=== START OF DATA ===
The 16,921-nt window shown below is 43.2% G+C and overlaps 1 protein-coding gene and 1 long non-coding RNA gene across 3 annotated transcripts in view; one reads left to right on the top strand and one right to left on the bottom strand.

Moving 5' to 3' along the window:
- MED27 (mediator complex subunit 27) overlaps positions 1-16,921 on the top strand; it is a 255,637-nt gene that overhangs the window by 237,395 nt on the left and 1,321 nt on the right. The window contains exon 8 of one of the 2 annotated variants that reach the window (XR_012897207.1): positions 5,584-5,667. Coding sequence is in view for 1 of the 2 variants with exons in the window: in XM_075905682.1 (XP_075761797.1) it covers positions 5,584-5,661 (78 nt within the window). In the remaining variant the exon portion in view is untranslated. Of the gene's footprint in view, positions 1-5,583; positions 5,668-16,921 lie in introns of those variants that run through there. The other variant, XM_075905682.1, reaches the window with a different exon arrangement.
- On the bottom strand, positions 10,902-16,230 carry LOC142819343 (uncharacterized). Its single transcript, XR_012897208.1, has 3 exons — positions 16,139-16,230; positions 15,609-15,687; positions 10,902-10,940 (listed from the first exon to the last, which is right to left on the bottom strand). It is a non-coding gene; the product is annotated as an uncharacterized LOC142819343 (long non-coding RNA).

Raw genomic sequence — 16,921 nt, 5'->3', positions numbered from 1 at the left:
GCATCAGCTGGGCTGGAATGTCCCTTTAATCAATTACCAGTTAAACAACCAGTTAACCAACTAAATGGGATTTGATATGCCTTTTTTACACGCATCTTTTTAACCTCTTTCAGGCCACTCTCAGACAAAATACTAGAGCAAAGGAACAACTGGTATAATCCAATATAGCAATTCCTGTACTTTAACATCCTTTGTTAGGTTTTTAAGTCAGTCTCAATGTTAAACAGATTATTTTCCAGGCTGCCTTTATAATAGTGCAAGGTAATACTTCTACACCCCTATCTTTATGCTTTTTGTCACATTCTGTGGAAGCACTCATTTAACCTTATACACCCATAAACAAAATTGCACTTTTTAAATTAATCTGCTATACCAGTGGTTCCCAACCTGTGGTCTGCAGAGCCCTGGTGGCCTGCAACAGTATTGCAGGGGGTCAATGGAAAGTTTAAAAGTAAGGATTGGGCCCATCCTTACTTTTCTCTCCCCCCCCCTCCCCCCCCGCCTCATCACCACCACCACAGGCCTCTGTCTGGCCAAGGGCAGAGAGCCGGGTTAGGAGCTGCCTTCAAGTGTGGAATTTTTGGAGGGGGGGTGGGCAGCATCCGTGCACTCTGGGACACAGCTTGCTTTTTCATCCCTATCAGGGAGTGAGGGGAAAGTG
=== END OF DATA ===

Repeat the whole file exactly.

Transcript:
The 16,921-nt window shown below is 43.2% G+C and overlaps 1 protein-coding gene and 1 long non-coding RNA gene across 3 annotated transcripts in view; one reads left to right on the top strand and one right to left on the bottom strand.

Moving 5' to 3' along the window:
- MED27 (mediator complex subunit 27) overlaps positions 1-16,921 on the top strand; it is a 255,637-nt gene that overhangs the window by 237,395 nt on the left and 1,321 nt on the right. The window contains exon 8 of one of the 2 annotated variants that reach the window (XR_012897207.1): positions 5,584-5,667. Coding sequence is in view for 1 of the 2 variants with exons in the window: in XM_075905682.1 (XP_075761797.1) it covers positions 5,584-5,661 (78 nt within the window). In the remaining variant the exon portion in view is untranslated. Of the gene's footprint in view, positions 1-5,583; positions 5,668-16,921 lie in introns of those variants that run through there. The other variant, XM_075905682.1, reaches the window with a different exon arrangement.
- On the bottom strand, positions 10,902-16,230 carry LOC142819343 (uncharacterized). Its single transcript, XR_012897208.1, has 3 exons — positions 16,139-16,230; positions 15,609-15,687; positions 10,902-10,940 (listed from the first exon to the last, which is right to left on the bottom strand). It is a non-coding gene; the product is annotated as an uncharacterized LOC142819343 (long non-coding RNA).

Raw genomic sequence — 16,921 nt, 5'->3', positions numbered from 1 at the left:
GCATCAGCTGGGCTGGAATGTCCCTTTAATCAATTACCAGTTAAACAACCAGTTAACCAACTAAATGGGATTTGATATGCCTTTTTTACACGCATCTTTTTAACCTCTTTCAGGCCACTCTCAGACAAAATACTAGAGCAAAGGAACAACTGGTATAATCCAATATAGCAATTCCTGTACTTTAACATCCTTTGTTAGGTTTTTAAGTCAGTCTCAATGTTAAACAGATTATTTTCCAGGCTGCCTTTATAATAGTGCAAGGTAATACTTCTACACCCCTATCTTTATGCTTTTTGTCACATTCTGTGGAAGCACTCATTTAACCTTATACACCCATAAACAAAATTGCACTTTTTAAATTAATCTGCTATACCAGTGGTTCCCAACCTGTGGTCTGCAGAGCCCTGGTGGCCTGCAACAGTATTGCAGGGGGTCAATGGAAAGTTTAAAAGTAAGGATTGGGCCCATCCTTACTTTTCTCTCCCCCCCCCTCCCCCCCCGCCTCATCACCACCACCACAGGCCTCTGTCTGGCCAAGGGCAGAGAGCCGGGTTAGGAGCTGCCTTCAAGTGTGGAATTTTTGGAGGGGGGGTGGGCAGCATCCGTGCACTCTGGGACACAGCTTGCTTTTTCATCCCTATCAGGGAGTGAGGGGAAAGTG